Alexander Dubcek, the communist leader who launched an easy system of liberal reforms in Czechoslovakia, is forced to resign as initial secretary by the Soviet forces occupying his nation. The staunchly pro-Soviet Gustav Husak was appointed Czechoslovak leader in his spot, reestablishing an authoritarian communist dictatorship in the Soviet satellite state.
The trend toward liberalization in Czechoslovakia were only available in 1963, and in 1968 reached its apex immediately after Dubcek replaced Antonin Novotny as 1st secretary of the celebration. He introduced a number of far-reaching political and economic reforms, which include improved freedom of speech and an finish to convey censorship. Dubcek’s work to determine “communism with a human face” was celebrated in the united states and the short time of freedom became defined as the “Prague Spring.”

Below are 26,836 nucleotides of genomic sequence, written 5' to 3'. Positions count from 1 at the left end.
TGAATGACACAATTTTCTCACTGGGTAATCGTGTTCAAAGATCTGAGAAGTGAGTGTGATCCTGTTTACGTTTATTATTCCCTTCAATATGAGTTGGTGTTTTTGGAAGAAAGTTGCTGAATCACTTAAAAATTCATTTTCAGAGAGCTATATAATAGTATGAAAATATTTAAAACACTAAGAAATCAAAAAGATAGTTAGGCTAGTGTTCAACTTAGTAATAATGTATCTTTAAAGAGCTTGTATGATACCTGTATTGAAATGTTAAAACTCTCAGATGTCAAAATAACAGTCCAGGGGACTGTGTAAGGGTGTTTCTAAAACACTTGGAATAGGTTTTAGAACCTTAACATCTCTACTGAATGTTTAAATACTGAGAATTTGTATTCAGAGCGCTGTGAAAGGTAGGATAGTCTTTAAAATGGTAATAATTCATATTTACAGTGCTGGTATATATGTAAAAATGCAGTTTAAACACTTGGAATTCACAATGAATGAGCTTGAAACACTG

On August 20, 1968, the Soviet Union answered Dubcek’s reforms with the invasion of Czechoslovakia by 600,000 Warsaw Pact troops. Prague had not been eager to cave in, but scattered student resistance was no match for Soviet tanks. Dubcek’s reforms were repealed, and the first choice was replaced with the staunchly pro-Soviet Gustav Husak, who reestablished an authoritarian communist regime in the country.
In 1989, as communist governments folded across Eastern Europe, Prague again became the scene of demonstrations for democratic reforms. In December 1989, Husak’s government conceded to demands for a multiparty parliament. Husak resigned, and for the original time in 2 decades Dubcek returned to politics as chairman of the brand new parliament, which subsequently elected playwright Vaclav Havel as president of Czechoslovakia. Havel had arrived at fame throughout the Prague Spring, and immediately after the Soviet crackdown his plays have been banned and his passport confiscated.